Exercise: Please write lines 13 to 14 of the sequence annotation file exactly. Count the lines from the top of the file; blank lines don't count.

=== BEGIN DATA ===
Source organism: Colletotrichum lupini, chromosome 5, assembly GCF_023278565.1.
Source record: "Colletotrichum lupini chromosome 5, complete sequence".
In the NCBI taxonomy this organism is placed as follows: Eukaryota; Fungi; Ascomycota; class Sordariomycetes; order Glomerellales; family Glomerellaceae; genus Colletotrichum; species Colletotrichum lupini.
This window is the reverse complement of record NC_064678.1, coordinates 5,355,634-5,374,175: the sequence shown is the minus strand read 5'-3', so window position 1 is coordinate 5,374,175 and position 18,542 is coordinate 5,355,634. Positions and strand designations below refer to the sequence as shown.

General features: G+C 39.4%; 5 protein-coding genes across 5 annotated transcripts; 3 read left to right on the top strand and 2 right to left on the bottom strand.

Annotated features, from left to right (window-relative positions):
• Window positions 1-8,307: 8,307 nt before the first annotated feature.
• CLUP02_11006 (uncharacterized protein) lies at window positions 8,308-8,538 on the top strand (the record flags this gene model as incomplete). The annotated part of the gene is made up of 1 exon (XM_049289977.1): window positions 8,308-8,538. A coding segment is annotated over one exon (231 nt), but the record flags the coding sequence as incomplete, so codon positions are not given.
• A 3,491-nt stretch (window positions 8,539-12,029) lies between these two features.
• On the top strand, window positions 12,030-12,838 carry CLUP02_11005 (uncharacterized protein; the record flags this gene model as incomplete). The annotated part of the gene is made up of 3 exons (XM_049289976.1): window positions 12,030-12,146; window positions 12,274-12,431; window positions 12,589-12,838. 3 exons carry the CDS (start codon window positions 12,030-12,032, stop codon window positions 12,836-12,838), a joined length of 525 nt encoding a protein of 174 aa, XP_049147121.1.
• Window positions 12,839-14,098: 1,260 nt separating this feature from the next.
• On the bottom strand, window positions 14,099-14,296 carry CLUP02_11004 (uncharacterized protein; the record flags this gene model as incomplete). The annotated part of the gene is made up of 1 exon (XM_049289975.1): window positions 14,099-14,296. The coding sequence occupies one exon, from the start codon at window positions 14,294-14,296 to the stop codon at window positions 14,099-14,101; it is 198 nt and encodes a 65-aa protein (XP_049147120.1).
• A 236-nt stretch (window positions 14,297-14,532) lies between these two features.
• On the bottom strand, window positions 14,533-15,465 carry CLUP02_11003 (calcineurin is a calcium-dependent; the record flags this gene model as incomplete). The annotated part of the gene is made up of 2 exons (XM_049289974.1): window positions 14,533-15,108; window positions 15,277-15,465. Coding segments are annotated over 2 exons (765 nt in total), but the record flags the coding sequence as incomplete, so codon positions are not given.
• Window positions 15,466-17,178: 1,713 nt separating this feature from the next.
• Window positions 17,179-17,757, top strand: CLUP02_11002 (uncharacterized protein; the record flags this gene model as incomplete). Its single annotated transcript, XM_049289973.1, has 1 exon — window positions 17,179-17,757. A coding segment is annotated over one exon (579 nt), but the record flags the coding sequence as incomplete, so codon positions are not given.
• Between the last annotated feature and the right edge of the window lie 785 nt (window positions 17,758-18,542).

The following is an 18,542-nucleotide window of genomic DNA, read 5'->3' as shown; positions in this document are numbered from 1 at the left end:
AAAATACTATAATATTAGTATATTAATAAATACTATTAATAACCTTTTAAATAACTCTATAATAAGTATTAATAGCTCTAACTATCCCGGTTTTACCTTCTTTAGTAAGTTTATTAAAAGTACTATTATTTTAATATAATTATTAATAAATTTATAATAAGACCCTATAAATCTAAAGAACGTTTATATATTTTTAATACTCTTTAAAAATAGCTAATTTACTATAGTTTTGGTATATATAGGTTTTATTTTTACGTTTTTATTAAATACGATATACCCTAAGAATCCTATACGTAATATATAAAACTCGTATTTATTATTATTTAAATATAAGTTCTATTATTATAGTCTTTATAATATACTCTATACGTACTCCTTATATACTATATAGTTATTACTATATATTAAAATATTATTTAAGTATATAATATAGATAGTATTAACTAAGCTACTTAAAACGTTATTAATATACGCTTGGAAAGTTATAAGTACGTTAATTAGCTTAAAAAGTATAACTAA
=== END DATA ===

• A 236-nt stretch (window positions 14,297-14,532) lies between these two features.
• On the bottom strand, window positions 14,533-15,465 carry CLUP02_11003 (calcineurin is a calcium-dependent; the record flags this gene model as incomplete). The annotated part of the gene is made up of 2 exons (XM_049289974.1): window positions 14,533-15,108; window positions 15,277-15,465. Coding segments are annotated over 2 exons (765 nt in total), but the record flags the coding sequence as incomplete, so codon positions are not given.